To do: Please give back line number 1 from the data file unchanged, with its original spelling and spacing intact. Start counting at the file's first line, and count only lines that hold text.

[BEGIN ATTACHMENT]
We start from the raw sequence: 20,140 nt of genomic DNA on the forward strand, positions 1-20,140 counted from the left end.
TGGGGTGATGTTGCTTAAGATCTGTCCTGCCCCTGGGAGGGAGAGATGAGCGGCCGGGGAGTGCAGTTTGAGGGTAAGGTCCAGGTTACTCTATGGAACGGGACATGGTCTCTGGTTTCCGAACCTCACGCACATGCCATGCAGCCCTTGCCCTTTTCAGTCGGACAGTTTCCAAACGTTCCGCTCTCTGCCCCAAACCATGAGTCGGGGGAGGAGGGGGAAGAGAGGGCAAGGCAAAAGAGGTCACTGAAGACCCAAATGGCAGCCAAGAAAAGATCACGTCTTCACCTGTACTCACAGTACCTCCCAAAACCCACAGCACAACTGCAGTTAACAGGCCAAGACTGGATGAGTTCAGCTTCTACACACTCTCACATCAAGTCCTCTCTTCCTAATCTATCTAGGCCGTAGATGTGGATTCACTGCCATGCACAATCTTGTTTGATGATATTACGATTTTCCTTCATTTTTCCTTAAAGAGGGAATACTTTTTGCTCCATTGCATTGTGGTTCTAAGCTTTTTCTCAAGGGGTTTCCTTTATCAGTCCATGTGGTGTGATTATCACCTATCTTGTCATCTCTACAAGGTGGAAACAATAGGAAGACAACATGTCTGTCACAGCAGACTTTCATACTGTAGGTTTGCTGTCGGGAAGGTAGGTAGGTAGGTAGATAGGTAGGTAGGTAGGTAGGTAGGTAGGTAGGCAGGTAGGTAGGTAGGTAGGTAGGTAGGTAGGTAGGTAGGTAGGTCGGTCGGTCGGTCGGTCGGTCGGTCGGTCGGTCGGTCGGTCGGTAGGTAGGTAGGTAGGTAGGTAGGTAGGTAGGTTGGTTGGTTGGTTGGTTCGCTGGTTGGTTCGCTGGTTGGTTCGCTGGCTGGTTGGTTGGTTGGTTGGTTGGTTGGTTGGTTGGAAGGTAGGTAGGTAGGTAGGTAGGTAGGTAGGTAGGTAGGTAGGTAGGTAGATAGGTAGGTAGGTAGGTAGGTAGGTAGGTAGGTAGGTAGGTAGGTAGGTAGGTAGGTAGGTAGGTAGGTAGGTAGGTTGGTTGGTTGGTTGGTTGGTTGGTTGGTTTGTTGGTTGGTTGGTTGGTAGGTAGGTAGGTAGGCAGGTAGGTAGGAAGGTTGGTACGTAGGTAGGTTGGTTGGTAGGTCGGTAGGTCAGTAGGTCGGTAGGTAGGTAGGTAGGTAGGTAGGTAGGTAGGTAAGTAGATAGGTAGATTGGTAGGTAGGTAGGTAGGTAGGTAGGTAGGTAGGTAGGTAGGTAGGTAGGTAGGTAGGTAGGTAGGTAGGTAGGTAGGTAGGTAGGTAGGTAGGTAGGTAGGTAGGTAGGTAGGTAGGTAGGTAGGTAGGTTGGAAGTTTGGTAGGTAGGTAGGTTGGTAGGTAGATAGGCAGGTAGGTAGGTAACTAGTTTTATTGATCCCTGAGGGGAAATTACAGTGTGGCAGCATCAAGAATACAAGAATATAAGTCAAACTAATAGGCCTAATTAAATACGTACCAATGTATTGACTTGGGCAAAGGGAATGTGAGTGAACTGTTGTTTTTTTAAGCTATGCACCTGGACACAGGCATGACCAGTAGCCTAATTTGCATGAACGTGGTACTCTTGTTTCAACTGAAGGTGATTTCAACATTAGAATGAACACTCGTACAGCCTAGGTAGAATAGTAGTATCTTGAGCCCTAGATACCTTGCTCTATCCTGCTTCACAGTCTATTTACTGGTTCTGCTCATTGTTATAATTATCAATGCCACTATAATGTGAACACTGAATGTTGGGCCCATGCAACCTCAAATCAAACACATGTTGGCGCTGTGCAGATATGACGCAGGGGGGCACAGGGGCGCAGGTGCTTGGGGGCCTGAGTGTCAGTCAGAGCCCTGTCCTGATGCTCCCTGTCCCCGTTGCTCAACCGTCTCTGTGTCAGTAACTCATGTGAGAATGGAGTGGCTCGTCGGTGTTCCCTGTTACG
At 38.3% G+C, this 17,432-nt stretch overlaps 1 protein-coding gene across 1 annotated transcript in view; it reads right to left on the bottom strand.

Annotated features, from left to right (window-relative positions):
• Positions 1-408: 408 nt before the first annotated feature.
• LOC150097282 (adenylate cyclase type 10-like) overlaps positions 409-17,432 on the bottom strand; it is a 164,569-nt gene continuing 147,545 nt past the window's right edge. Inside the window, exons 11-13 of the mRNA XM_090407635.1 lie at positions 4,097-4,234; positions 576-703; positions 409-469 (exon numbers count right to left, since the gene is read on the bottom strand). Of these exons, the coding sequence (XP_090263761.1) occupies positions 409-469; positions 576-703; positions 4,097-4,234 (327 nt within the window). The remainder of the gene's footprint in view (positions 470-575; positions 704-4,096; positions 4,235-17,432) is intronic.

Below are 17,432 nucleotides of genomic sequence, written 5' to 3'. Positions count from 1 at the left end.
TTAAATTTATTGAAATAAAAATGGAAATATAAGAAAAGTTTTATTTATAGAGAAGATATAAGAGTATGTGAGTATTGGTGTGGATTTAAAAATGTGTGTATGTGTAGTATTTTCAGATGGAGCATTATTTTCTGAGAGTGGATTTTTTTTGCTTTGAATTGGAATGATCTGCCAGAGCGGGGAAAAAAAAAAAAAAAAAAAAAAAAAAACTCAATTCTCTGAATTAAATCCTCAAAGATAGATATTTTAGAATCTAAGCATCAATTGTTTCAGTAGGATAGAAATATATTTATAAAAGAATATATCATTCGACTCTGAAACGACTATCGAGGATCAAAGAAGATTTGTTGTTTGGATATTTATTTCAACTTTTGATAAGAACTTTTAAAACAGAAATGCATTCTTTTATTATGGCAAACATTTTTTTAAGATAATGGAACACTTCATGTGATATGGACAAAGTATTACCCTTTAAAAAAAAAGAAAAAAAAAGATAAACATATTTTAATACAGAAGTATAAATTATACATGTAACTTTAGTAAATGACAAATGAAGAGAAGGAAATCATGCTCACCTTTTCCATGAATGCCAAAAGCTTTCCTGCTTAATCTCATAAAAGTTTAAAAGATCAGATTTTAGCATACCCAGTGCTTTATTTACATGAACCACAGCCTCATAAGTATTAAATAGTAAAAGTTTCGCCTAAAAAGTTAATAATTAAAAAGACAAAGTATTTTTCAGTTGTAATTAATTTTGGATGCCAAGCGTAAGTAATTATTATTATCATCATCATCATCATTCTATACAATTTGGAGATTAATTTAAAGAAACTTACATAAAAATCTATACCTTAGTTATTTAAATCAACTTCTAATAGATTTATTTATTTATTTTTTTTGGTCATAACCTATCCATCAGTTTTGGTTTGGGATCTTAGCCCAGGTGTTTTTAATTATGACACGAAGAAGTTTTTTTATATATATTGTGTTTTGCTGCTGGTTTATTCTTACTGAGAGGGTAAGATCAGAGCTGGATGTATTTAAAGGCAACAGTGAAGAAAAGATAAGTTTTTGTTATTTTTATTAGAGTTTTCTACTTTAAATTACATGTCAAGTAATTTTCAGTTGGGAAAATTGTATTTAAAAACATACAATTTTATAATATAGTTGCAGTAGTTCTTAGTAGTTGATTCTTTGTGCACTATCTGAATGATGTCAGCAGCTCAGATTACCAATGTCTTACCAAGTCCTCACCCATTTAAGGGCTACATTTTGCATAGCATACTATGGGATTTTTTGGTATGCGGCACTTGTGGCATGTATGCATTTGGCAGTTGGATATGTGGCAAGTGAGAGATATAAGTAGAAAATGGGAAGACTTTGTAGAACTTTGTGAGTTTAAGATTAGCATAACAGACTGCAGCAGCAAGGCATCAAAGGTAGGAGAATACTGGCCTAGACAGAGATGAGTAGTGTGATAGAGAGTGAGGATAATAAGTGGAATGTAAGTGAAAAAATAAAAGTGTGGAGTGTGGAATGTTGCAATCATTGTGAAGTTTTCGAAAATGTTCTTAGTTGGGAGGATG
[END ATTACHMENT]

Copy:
We start from the raw sequence: 20,140 nt of genomic DNA on the forward strand, positions 1-20,140 counted from the left end.